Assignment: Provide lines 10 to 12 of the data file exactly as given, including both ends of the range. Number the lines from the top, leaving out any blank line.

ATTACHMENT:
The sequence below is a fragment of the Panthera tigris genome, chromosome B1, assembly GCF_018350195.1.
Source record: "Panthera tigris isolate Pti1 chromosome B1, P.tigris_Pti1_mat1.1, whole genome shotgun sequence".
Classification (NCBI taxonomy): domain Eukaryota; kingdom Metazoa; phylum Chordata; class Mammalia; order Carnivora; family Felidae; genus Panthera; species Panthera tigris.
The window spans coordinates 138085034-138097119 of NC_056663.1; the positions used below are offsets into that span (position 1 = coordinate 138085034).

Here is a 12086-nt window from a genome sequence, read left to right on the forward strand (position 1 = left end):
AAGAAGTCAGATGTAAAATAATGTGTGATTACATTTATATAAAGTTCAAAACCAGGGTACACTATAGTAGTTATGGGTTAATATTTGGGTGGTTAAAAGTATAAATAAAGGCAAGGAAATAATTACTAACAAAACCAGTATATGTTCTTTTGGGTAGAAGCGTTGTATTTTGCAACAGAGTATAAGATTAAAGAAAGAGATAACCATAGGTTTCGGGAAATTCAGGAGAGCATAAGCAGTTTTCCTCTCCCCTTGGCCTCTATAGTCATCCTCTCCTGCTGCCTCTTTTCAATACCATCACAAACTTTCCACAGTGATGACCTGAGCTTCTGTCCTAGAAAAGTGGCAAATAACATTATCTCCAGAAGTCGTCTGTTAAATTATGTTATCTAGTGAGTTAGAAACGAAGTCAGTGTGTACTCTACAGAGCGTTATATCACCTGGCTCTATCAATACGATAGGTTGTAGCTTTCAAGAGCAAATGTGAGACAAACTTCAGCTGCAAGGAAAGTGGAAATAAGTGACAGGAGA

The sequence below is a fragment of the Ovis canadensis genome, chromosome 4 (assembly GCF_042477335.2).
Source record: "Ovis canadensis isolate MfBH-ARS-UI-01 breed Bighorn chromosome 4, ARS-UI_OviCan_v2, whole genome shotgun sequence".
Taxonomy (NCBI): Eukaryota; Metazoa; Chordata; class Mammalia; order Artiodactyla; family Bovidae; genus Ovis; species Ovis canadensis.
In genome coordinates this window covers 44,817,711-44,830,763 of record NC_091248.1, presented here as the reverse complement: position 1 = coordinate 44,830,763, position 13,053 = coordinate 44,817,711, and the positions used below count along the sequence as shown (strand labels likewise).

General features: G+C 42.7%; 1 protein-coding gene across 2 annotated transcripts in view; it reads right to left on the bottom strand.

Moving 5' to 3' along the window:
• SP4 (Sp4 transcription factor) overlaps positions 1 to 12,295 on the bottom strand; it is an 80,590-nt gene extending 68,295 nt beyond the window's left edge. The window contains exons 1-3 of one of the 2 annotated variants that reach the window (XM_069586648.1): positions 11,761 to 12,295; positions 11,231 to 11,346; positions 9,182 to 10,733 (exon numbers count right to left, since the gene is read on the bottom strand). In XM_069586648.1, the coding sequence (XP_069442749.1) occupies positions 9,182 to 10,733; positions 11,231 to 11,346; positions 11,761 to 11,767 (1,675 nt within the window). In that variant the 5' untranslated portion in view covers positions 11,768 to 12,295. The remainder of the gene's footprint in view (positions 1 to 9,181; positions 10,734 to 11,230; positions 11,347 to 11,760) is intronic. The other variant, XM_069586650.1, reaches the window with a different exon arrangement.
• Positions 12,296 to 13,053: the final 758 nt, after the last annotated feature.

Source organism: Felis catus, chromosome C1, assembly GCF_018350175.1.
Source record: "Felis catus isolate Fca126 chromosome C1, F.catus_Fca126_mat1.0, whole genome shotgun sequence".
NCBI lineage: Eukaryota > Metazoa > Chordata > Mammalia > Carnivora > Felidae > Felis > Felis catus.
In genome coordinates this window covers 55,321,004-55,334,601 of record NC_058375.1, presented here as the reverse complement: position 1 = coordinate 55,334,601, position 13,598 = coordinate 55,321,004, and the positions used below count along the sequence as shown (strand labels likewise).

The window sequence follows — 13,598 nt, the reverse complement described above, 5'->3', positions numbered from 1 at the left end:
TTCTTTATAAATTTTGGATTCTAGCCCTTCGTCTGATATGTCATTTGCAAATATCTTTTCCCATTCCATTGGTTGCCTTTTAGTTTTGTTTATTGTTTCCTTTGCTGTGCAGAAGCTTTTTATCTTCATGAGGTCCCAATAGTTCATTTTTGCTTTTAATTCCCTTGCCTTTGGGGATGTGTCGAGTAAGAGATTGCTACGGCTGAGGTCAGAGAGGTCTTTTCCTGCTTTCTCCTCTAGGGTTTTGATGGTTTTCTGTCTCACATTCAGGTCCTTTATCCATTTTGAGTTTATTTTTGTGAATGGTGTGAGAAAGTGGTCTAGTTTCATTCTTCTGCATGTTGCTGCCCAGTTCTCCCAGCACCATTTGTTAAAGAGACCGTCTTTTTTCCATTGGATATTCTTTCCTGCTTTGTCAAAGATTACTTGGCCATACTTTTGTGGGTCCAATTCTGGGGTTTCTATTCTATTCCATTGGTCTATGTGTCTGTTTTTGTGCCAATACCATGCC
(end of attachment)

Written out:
In genome coordinates this window covers 44,817,711-44,830,763 of record NC_091248.1, presented here as the reverse complement: position 1 = coordinate 44,830,763, position 13,053 = coordinate 44,817,711, and the positions used below count along the sequence as shown (strand labels likewise).

General features: G+C 42.7%; 1 protein-coding gene across 2 annotated transcripts in view; it reads right to left on the bottom strand.

Moving 5' to 3' along the window: